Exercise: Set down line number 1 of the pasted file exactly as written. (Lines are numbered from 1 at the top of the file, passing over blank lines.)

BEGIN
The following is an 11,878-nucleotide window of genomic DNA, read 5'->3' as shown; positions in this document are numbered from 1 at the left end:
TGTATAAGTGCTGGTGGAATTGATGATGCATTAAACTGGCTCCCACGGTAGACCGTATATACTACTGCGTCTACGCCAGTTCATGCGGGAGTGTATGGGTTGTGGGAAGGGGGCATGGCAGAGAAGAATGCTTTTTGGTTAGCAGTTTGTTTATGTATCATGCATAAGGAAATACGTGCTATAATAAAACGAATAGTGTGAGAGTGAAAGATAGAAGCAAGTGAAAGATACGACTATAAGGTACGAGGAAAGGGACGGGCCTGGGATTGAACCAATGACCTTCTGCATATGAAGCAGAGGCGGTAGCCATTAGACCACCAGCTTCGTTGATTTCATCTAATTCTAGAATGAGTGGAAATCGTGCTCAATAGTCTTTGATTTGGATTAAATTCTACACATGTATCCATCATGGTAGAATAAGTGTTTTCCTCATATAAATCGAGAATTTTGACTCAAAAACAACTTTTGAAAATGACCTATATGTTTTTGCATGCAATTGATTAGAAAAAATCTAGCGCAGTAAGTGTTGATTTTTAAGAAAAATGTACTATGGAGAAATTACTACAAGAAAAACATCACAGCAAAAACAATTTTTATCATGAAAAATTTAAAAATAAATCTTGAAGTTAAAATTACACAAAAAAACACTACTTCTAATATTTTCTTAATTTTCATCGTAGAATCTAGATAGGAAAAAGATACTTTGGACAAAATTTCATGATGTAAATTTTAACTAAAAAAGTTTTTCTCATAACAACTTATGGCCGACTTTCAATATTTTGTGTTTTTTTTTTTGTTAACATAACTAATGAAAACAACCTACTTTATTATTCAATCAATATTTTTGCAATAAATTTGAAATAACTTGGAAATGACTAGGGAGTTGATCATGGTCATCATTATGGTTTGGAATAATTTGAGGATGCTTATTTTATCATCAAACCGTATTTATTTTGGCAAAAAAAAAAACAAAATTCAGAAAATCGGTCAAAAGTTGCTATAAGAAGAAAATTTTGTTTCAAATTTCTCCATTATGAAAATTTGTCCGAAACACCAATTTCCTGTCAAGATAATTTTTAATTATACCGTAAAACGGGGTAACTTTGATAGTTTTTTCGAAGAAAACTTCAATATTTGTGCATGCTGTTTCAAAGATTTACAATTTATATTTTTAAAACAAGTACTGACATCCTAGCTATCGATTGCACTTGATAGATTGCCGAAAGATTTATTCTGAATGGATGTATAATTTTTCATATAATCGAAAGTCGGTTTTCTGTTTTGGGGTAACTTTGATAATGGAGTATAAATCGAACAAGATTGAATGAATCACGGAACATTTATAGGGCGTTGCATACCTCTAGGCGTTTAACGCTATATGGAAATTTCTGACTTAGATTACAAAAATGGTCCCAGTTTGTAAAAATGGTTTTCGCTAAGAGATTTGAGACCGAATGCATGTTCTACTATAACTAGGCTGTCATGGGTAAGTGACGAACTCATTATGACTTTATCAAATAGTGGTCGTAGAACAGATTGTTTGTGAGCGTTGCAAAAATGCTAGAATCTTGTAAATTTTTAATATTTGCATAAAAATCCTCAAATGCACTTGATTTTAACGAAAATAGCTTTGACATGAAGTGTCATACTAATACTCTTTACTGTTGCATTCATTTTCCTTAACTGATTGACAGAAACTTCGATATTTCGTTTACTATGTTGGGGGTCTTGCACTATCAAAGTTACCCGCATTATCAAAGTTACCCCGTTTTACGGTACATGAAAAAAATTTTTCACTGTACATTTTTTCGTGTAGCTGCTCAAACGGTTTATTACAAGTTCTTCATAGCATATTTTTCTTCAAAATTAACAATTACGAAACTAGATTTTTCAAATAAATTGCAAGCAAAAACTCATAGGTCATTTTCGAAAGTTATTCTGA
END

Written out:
The following is an 11,878-nucleotide window of genomic DNA, read 5'->3' as shown; positions in this document are numbered from 1 at the left end: